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Credit Cards Don’t Grow on Trees: 5 Ways to Teach Kids About Money in the Age of Cashlessness

By Shannon Lee Miller

Published April 12, 2017 • 3 Min Read

There are few things children love more than playing pretend but with cash going the way of the dinosaurs, how do we teach our kids that money isn’t make believe? Canada’s credit and debit processor Moneris, predicts that by 2030 only 10% of purchases will be made in cash. As brick and mortar retailers begin to close their doors and the Canadian penny disappears from view, the concept of finance may be more difficult for little ones to grasp.

Go To The Store

According to Canada Post, 76% of Canadians shopped online in 2015 but the occasional trip to the store may prove worthwhile for your kids. Children learn by doing and inviting them to participate in real-life rather than digital transactions can help them understand the relationship between consumers and businesses.

Carry Cash

Cash is context. Toting around your change purse might feel a bit cumbersome these days but offering children small empowering experiences with currency can give them a deeper understanding of its value and better prepare them for a cashless future.

Let kids flex those developing mathematical muscles by counting and sorting spare coins, feeding the parking meter, or purchasing a drink from a vending machine all by themselves.

Throw Away the Piggy Bank

While eschewing the traditional ceramic pig might tug on your heartstrings, giving children a visual guide can bring clarity to their earliest banking experiences.

Using a clear vessel like a mason jar allows youngsters to watch their money as it fluctuates with each deposit and withdrawal. It might even have them questioning whether that extra scoop of ice cream is really worth unloading those precious quarters.

Talk About Household Finances

Parenting comes with no shortage of awkward conversations but money doesn’t have to be one of them. Canadian youth are ready to talk finance. A survey conducted by the Canadian Foundation for Economic Education reveals that young Canadians possess a strong desire for financial literacy and that over 60% of respondents would prefer to learn about money matters at home opposed to other venues.

While explaining the cost of living to a preschooler might be overly abstract, parents can clarify things like household utilities in simple terms. Teach young children that every time they leave a light on or run the water it costs money. Allow older kids to participate in setting shared financial goals like saving for a vacation.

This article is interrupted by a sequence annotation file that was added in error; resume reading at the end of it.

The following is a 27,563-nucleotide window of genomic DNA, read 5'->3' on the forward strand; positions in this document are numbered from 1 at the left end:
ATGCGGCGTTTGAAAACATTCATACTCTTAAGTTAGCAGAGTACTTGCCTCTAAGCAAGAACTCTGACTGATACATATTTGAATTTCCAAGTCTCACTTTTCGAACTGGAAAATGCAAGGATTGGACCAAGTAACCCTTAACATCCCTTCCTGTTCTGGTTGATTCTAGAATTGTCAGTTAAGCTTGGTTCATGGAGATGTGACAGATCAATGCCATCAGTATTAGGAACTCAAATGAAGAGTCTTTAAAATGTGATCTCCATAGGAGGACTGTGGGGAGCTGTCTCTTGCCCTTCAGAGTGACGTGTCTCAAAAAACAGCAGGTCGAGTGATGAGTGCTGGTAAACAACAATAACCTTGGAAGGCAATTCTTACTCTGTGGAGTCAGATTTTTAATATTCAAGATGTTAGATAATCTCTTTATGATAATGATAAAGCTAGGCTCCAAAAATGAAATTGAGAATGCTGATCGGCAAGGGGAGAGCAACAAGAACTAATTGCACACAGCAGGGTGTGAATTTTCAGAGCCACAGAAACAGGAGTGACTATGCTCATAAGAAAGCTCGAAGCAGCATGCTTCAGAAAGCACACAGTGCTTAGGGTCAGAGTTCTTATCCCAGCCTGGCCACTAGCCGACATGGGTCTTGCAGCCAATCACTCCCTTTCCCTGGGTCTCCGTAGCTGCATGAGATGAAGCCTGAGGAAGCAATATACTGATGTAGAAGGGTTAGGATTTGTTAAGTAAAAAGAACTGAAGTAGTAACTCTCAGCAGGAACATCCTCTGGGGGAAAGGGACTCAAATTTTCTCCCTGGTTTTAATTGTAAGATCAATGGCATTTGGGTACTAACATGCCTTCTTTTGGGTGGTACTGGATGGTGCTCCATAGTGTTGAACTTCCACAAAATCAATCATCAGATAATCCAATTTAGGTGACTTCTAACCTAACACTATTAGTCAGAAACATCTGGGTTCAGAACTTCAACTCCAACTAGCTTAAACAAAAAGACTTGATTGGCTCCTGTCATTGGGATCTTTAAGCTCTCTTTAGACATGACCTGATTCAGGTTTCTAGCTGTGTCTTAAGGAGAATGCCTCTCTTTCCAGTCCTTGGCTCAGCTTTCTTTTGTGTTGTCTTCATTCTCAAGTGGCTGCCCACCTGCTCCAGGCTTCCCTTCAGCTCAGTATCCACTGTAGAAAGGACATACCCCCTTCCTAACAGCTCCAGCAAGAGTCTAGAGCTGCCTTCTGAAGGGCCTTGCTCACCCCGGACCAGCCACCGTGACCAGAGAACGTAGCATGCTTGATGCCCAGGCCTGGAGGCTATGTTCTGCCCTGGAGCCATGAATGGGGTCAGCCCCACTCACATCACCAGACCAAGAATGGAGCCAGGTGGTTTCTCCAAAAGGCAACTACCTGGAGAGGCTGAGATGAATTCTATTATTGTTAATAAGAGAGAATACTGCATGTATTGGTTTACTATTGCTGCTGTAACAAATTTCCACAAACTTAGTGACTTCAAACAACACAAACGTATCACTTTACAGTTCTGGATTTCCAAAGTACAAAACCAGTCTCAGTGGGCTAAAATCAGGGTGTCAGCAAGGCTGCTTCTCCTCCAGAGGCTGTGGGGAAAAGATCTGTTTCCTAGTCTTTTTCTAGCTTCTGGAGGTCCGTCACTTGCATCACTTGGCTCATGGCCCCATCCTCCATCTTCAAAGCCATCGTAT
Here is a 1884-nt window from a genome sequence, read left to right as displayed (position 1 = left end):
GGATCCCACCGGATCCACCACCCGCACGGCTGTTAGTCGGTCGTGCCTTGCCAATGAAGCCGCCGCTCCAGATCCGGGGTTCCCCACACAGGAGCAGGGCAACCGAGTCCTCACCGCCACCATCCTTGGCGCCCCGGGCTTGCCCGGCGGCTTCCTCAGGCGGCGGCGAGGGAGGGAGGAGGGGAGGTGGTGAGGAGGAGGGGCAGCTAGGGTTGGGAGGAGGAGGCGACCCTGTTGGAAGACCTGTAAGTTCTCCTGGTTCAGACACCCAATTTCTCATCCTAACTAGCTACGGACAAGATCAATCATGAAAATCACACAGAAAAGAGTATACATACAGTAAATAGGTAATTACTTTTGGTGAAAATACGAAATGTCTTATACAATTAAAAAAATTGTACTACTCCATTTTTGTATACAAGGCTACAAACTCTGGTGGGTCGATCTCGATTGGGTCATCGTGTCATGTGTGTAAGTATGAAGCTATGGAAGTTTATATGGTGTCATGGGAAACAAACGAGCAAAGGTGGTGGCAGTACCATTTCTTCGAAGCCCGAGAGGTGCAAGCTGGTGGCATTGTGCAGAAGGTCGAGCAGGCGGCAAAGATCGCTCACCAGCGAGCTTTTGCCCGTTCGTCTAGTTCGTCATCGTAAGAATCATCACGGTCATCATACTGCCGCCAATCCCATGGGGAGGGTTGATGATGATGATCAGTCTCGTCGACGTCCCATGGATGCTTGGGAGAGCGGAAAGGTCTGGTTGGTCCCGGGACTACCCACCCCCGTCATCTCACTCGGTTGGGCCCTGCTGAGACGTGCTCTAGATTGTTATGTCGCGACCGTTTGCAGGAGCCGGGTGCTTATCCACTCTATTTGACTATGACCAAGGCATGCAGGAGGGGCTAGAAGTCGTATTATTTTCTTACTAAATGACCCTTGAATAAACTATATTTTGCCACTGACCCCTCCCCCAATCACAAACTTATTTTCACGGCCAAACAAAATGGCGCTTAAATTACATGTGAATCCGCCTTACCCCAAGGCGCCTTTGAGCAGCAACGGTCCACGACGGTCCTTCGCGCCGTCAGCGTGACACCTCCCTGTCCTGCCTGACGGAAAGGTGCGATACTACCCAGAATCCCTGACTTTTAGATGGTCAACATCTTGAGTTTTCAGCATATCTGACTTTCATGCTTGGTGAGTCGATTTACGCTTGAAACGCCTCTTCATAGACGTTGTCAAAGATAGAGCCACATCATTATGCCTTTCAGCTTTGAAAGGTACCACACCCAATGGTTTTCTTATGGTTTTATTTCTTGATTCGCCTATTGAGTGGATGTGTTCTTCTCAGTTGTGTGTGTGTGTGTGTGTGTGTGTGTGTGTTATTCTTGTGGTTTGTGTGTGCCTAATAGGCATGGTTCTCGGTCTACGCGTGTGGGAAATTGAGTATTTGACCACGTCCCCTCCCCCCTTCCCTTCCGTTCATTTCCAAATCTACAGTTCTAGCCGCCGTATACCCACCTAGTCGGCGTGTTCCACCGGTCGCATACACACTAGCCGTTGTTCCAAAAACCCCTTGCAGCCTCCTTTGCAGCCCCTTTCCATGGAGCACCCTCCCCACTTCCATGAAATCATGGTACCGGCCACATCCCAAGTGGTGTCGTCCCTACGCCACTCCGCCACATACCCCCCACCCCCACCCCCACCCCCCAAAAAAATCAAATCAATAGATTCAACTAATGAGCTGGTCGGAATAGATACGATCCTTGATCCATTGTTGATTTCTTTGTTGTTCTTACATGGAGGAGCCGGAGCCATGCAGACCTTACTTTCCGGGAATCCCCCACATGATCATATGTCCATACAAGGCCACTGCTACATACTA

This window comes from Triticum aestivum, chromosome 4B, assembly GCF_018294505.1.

Give An Allowance

Introducing children to the relationship between work and money by giving a small allowance fosters financial independence and might help deepen their appreciation of a working parent. In addition, experts suggest that it can have lasting effect on the financial choices they make. Robin Taub, chartered accountant and best-selling author of “A Parent’s Guide to Raising Money-Smart Kids asserts, “Kids do need the opportunity to manage money starting at a young age, where they can make little mistakes when the stakes are low and learn from them.”

Come up with a list of age-appropriate household tasks, agree upon their cash value, and let your little one get to work. Just remember to give them freedom with their earnings.

As more daily transactions go online and mobile, maintaining a connection to physical money can help children learn abstract financial concepts. Taking advantage of daily teaching opportunities and providing tangible experiences with money may be one way to set children up for financial mindfulness in the digital age.

This article is intended as general information only and is not to be relied upon as constituting legal, financial or other professional advice. A professional advisor should be consulted regarding your specific situation. Information presented is believed to be factual and up-to-date but we do not guarantee its accuracy and it should not be regarded as a complete analysis of the subjects discussed. All expressions of opinion reflect the judgment of the authors as of the date of publication and are subject to change. No endorsement of any third parties or their advice, opinions, information, products or services is expressly given or implied by Royal Bank of Canada or any of its affiliates.

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Banking/ Digital banking Parenting Savings